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Xavier MONTSALVATGE (1912 – 2002)
1. Folia daliniana (1995) [14:07]
2. Madrigal sobre un tema popular (El cant dels ocells) (1991) [5:15]
Concertino 1 + 13 (1975) [12:15]
3. I. Allegretto [5:00]
4. II. Moderato [5:06]
5. III. Moderato energico [2:05]
6. Serenata a Lydia de Cadaqués (1970) [9:33]
Cinco invocaciones al Crucificado (1969) [21:16]
7. I. De passione Christi [4:44]
8. II. Pianto della Madonna [4:20]
9. III. La Vierge couronnée [2:59]
10. IV. Lamentación [6:16]
11. V. D’Oració de temps [2:53]
Sasha Cooke (mezzo) (2, 7.11), Tim Fain (violin) (3-5), Sato Moughalian (artistic director; flute) (1, 6), Wendy Sutter (cello) (2), Blair McMillen (piano) (6), James Austin Smith (oboe) (1), Todd Palmer (clarinet) (1), Monica Ellis (bassoon) (1), Perspectives Ensemble/Angel Gil-Ordóñez
rec. Greenville Community Church, Scarsdale, New York, 7, 17-18, 26 September 2012
Sung texts with English translations enclosed
NAXOS 8.573101 [62:36]

Xavier Montsalvatge i Bassols was one of the most important Catalan composers during the second half of the 20th century – even longer than that in fact: his best known work, Cinco canciones negras, was published as early as 1945. There he was influenced of the music of the Antilles, but his style, or rather styles, underwent many changes, from an early interest in twelve-tone music and Wagner to the free-tonality of Messiaen, whom he knew and with whom he was frequently in contact.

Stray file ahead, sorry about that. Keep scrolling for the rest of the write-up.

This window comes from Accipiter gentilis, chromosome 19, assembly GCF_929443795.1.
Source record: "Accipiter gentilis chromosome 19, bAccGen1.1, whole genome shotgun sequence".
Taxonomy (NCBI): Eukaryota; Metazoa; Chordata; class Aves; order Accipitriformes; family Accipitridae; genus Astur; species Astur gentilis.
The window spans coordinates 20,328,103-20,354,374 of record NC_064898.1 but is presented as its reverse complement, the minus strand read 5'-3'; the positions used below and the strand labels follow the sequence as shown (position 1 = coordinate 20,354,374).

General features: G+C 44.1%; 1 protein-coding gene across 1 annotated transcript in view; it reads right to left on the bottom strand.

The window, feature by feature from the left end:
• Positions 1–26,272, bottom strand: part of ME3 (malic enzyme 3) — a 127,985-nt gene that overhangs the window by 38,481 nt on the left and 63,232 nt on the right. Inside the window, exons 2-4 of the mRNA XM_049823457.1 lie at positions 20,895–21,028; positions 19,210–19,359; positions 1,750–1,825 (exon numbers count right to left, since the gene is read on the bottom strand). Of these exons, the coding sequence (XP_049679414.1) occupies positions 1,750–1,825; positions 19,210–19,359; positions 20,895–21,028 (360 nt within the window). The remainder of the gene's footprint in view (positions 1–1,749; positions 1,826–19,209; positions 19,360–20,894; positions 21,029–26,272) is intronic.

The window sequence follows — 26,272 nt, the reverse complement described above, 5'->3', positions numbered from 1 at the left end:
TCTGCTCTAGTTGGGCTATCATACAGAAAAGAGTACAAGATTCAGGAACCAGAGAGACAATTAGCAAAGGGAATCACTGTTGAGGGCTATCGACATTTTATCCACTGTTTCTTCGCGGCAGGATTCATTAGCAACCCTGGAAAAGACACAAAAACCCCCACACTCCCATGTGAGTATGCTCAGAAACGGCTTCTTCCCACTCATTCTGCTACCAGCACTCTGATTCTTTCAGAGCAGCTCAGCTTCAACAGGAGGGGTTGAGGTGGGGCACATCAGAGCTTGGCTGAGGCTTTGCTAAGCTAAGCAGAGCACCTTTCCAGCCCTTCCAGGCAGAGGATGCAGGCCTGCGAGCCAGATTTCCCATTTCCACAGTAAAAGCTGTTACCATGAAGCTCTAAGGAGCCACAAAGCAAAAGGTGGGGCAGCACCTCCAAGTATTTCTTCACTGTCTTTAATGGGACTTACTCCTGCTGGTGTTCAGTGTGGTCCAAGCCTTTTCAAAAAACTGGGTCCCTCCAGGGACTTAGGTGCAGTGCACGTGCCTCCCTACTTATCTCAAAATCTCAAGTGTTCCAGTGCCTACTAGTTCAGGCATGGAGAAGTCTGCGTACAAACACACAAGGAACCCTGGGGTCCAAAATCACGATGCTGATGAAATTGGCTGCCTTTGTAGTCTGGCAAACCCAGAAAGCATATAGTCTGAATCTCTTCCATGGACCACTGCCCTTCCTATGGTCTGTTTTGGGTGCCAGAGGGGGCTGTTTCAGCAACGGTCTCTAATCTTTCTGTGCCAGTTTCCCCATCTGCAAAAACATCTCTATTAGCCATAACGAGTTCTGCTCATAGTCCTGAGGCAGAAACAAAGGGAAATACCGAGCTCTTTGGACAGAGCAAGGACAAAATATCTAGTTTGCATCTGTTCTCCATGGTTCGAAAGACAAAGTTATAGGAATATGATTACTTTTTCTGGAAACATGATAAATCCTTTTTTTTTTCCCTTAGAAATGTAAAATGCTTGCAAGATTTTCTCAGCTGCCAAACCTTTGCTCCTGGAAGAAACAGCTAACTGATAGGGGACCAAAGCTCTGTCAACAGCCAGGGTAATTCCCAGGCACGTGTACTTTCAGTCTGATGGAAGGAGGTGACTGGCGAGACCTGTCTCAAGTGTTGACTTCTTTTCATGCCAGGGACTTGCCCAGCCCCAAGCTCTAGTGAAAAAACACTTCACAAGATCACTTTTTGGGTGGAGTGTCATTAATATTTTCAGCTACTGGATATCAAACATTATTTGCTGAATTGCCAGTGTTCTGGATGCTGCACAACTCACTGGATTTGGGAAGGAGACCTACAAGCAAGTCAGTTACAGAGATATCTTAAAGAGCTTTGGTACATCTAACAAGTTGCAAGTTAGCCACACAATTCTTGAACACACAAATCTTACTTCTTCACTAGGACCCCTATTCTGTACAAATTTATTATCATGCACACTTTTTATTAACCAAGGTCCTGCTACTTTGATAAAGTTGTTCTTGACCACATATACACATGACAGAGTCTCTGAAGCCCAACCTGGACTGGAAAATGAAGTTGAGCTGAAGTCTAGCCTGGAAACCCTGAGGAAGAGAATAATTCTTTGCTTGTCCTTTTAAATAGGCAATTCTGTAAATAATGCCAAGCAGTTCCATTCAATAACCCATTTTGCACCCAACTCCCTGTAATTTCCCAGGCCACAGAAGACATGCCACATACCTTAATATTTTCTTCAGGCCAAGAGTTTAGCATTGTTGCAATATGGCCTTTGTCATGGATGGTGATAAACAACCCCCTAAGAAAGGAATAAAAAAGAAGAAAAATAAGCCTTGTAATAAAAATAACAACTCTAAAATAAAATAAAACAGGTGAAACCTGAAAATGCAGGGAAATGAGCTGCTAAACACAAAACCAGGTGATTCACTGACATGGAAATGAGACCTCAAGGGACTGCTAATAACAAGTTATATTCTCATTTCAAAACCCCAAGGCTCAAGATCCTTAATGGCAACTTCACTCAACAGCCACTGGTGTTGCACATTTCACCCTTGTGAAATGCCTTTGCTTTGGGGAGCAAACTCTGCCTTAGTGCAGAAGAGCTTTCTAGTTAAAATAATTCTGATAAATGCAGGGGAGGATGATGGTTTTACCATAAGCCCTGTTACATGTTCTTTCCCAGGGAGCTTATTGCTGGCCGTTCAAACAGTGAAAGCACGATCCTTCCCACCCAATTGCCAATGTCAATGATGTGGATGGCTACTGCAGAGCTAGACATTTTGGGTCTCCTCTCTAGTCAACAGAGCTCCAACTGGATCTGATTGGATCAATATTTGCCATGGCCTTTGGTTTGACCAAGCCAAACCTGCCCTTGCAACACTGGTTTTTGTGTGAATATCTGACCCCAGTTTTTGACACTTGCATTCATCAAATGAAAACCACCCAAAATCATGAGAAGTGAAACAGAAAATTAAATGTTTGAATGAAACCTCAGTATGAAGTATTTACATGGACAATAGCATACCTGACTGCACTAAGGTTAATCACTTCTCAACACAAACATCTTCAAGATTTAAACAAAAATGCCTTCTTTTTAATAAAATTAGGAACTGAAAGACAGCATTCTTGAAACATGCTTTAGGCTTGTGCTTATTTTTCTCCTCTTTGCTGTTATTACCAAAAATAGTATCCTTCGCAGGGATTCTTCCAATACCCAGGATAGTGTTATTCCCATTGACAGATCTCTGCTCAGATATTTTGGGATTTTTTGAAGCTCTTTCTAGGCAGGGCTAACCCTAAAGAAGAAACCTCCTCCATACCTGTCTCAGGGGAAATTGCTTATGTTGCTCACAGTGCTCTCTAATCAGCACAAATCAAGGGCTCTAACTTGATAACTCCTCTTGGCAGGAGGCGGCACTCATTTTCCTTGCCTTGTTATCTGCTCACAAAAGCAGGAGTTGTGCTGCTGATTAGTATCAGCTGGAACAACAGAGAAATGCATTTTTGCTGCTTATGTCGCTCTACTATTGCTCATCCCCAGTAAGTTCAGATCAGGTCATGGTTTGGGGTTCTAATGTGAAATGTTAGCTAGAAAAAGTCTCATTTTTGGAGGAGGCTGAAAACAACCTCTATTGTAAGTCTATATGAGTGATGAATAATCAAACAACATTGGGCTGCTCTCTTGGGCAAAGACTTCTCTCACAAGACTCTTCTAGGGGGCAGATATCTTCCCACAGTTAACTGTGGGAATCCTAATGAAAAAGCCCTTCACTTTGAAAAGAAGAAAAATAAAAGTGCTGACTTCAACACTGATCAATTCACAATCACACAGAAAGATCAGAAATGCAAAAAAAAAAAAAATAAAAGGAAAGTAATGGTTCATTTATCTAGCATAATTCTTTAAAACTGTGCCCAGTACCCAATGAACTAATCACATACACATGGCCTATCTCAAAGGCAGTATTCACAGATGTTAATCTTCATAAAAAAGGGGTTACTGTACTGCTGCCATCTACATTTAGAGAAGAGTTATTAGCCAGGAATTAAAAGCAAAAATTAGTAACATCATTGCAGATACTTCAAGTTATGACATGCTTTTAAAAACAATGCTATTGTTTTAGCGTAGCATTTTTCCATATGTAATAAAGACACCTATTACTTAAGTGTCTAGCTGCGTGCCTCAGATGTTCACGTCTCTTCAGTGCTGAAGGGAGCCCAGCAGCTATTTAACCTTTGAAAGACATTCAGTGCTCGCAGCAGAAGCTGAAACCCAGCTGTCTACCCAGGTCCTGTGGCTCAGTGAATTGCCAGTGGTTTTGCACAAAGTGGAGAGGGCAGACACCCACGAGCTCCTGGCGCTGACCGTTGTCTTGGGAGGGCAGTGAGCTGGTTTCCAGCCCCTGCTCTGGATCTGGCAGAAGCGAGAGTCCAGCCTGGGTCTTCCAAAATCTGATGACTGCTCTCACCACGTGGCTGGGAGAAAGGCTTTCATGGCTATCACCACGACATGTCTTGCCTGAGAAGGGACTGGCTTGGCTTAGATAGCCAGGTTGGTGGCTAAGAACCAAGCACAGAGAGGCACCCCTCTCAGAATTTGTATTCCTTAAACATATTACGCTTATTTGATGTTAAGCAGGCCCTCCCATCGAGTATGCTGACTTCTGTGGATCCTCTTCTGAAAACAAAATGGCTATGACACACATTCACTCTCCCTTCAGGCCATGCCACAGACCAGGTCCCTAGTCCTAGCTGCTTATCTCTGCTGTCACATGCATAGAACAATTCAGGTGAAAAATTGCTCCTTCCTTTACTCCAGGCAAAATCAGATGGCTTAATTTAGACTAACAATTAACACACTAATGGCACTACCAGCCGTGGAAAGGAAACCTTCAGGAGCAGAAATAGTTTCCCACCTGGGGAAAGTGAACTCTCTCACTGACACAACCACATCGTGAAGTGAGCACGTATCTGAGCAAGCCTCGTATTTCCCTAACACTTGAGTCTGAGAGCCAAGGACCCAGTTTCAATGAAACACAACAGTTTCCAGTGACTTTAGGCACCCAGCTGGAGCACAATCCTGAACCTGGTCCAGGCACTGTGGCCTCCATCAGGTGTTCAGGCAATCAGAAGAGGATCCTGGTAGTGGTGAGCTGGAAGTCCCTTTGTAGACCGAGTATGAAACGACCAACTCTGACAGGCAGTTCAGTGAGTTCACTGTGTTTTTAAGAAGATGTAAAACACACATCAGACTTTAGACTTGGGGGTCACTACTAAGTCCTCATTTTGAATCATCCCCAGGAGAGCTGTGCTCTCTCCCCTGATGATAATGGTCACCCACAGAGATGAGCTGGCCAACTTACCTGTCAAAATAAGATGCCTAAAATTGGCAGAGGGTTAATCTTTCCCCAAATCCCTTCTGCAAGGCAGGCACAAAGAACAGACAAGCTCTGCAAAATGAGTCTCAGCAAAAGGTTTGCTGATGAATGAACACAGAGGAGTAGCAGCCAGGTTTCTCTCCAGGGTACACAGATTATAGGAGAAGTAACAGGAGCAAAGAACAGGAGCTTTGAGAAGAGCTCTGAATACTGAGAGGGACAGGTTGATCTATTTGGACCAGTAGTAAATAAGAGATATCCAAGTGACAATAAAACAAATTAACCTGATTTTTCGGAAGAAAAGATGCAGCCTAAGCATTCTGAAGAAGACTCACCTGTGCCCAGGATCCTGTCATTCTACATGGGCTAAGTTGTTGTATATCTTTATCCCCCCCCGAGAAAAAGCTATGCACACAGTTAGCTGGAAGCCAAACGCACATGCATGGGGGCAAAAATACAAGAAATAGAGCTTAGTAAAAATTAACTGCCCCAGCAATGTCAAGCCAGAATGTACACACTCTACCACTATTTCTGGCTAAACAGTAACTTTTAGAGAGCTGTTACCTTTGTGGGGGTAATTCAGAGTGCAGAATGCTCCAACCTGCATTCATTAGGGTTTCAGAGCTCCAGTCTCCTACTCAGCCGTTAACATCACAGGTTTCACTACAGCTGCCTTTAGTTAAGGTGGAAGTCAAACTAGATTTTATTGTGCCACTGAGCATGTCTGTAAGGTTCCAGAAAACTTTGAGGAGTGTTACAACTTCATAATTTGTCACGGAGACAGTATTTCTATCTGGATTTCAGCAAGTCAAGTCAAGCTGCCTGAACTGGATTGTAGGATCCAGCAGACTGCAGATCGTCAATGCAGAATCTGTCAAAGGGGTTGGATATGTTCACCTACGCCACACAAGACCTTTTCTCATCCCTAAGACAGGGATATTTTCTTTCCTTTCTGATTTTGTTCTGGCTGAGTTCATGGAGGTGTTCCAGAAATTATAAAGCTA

If this sounds somewhat forbidding to more traditionally inclined readers it should be added that even though much of his music is rather complex it is also highly accessible and permeated with enticing rhythms, lavish and often surprising orchestral colours, attractive melodies, fresh vitality and humour. This is also what characterises the works on this disc, spanning more than 25 years. They are presented chronologically backwards, beginning with music he wrote when he was well past 80 and ending with a work from his late fifties.

Folia daliniana is a sinfonietta for four woodwind soloists, strings and percussion. It is based on the 16th century dance La Folia, which has often been used as ground for variations. Literally it means ‘folly’ and Montsalvatge adopts this meaning by introducing some rather weird sounds, produced on odd instruments by the percussionists, as well as in the sense that Salvador Dali, who is portrayed in the work, made a lot of ‘mad’ paintings. This is rhythmically alert music with thrilling colouring and a lot of exposure of the solo instruments. Virtuosity is paired with melodious lyrical episodes, including a very beautiful and atmospheric one for the oboe after circa four minutes. The clarinet has some eerie growling noises before he reluctantly hands over the baton to the bassoon. The plangent tone of the bassoon contrasts well with the other three woodwind colleagues. At around 13:30 comes the crazy finale, short but efficient.

The Madrigal was written for the closing ceremony of the 1992 Summer Olympics in Barcelona, where it was performed by Victoria de los Angeles and Lluis Claret. It is based on a Catalan Christmas Carol, which the legendary Catalan cellist Pablo Casals in all his concerts ‘as a symbol of love for his homeland’, having left Spain in 1939 when Franco seized power. In 1971, at the age of 96, he played it at the United Nations General Assembly. Sasha Cooke has a bigger, meatier voice than de los Angeles but sings marvellously and Wendy Sutter plays the cello part truly beautifully. A little gem.